Rohingya refugees look forward to Supreme Court verdict on 9 April, hope to get favourable ruling

Nurul Fazal, a 12-year-old Rohingya boy at Budena Gaon camp in New Delhi, is quite optimistic on the 9 April Supreme Court verdict.

"Those who come to help us have told that there is a case filed for us in the court to enable our stay here. I am praying to the Almighty that the verdict is in our favour so that we can stay back here safely," Nurul told Firstpost.

Rohingya refugees look forward to Supreme Court verdict on 9 April, hope to get favourable ruling

Nurul Fazal. Firstpost/Rejimon K

On behalf of Democratic Youth Federation of India (DYFI), a Left youth organisation, Subash Chandran, a lawyer at Supreme Court, has filed a case citing that as India has signed 1989 UN Convention for Rights of Child in 1992, it cannot deport the Rohingya children from India.

"As India has ratified the Convention, it will be the violation of Articles 2, 6, 7, 19, 20, 22, 31 and 37 of the UN Convention on the Rights of the Child," said Chandran.

There are around 12,000 Rohingya children in refugee status living in India.

In August 2017, the government had announced that it was planning to deport all 40,000 Rohingya refugees living in the country.

On 18 September 2017, the government had told the Supreme Court in an affidavit that the continued illegal immigration of Rohingyas to India had "serious national security ramifications and threats".

It claimed that inputs from security agencies indicated that some of the refugees had links with terror groups in Pakistan.

The lawyer said that such deportation fully being aware and conscious that the people/children being would be killed in transit/on reaching the country of their origin also would amount to the violation of Fundamental Rights guaranteed to such people under Articles 14 and 21 of the Constitution of India.

"Article 2 of the Convention on the Rights of the Child mandates the signatory state to uphold the spirit of all the articles in the Convention and to apply it regardless of child’s nationality even," the lawyer said adding that if the if he wins the case on children, then it will put the government in a fix.

"If the court says the government not to deport the children, then their parents also can stay back isn’t it?" the lawyer asked.

Nurul and his ten-member family, including three brothers, four sisters and father and mother, walked for seven continuous days to reach India.

"We were afraid of getting killed in Myanmar riots. Even though food, jobs for my parents, education for me and my siblings is a problem in India, at least we are safe here. We don’t want to go back," said Nurul.

Nurul and his family have UNHCR Refugee status card, however, they are being denied many facilities in India.

Avantika S Raj, a volunteer from Ubais Sainulabdeen Peace Foundation, said that they are trying hard to get basic facilities for the children but most of the time they fail.

"On Thursday, we tried to get school admission for Nurul and his friends. The government school has agreed to allow them to sit in the class but cannot be enrolled in the school list. Even though they have UNHCR Card, this is the situation," said Avantika.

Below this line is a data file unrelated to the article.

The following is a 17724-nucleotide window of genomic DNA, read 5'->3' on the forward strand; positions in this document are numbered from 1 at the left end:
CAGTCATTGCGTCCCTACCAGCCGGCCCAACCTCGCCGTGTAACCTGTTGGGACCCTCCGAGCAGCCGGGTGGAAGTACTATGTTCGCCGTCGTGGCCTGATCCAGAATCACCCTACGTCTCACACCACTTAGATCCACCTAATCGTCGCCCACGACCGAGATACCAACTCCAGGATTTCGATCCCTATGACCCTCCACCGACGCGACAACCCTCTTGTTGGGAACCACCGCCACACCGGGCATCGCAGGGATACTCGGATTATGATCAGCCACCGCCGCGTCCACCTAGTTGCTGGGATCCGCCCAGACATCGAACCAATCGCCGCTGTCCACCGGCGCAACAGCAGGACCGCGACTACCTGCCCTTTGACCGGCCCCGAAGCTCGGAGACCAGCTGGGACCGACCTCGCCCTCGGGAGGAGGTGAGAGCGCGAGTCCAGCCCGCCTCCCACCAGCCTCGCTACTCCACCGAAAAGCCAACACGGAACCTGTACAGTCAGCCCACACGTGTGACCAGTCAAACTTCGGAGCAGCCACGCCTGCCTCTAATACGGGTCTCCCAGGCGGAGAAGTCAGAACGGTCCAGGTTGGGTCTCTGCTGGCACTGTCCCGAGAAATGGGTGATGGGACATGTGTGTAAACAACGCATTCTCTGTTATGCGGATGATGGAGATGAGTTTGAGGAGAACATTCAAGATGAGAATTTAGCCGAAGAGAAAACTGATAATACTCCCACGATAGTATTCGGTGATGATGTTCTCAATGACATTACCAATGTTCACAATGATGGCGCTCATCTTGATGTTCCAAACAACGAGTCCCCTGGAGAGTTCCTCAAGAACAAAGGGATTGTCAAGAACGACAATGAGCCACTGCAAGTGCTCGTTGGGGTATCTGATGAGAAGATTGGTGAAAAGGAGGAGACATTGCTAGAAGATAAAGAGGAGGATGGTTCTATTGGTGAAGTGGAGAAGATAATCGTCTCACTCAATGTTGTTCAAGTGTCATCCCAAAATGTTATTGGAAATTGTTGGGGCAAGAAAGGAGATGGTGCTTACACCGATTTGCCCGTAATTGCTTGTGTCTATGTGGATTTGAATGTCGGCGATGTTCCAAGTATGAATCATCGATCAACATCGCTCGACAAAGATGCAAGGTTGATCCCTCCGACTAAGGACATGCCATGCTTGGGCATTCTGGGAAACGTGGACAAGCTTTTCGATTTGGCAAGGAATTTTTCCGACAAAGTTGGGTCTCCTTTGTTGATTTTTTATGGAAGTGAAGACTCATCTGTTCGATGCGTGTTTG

Nurul and his family survive on collecting waste from the city, segregating it and sending it to waste management centres.

"They get paid for the work and also most of the time they find some food leftovers too from the waste they collect. It’s a sad state of life. But other than fighting for their right, there are limitations in helping them," the lawyer said.

Meanwhile, Mohammad Riyas, DYFI president, said that the whole gamut of their activities revolves around ‘Service To the Humanity’.

"Through this petition, we are trying to uphold the cause of humanity. We always stand with the downtrodden, the rights of women and the backward, weaker sections of the society irrespective class, caste, gender or nationality. Rohingyas need help. And we see it’s our responsibility to help them," Riyas said.

According to the lawyer, Article 14 of the Constitution of India mandates that the State shall not deny to any person equality before the law or the equal protection of the laws within the territory of India.

"The above-said article guarantees the right to equality before the law and the equal treatment under the law to refugees in India. It is pertinent that Tibetans, the Chakmas of Bangladesh, Afghans and ethnic Tamil from Sri Lanka are among those given refuge in India. Tibetans who got asylum are one lakh in number. They can take land on lease and seek jobs in the private sector," Chandran said.

In 2016, the Central government had allowed Hindus, Sikhs, Buddhists, Jains, Parsis and Christians from Afghanistan, Bangladesh and Pakistan to buy property for self-living, obtain driving licenses, and receive PAN and Aadhaar IDs, India.

"Then there is no rationale in discriminating the Rohingya refugees who are only around 40,000 in number," he said.

The lawyer is hopeful that on 9 April, the court will give the final verdict.

"The court has asked state’s response. If they don’t fail to send their response, then the issue is over," Chandran said.

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Updated Date: Apr 06, 2018 17:16:45 IST

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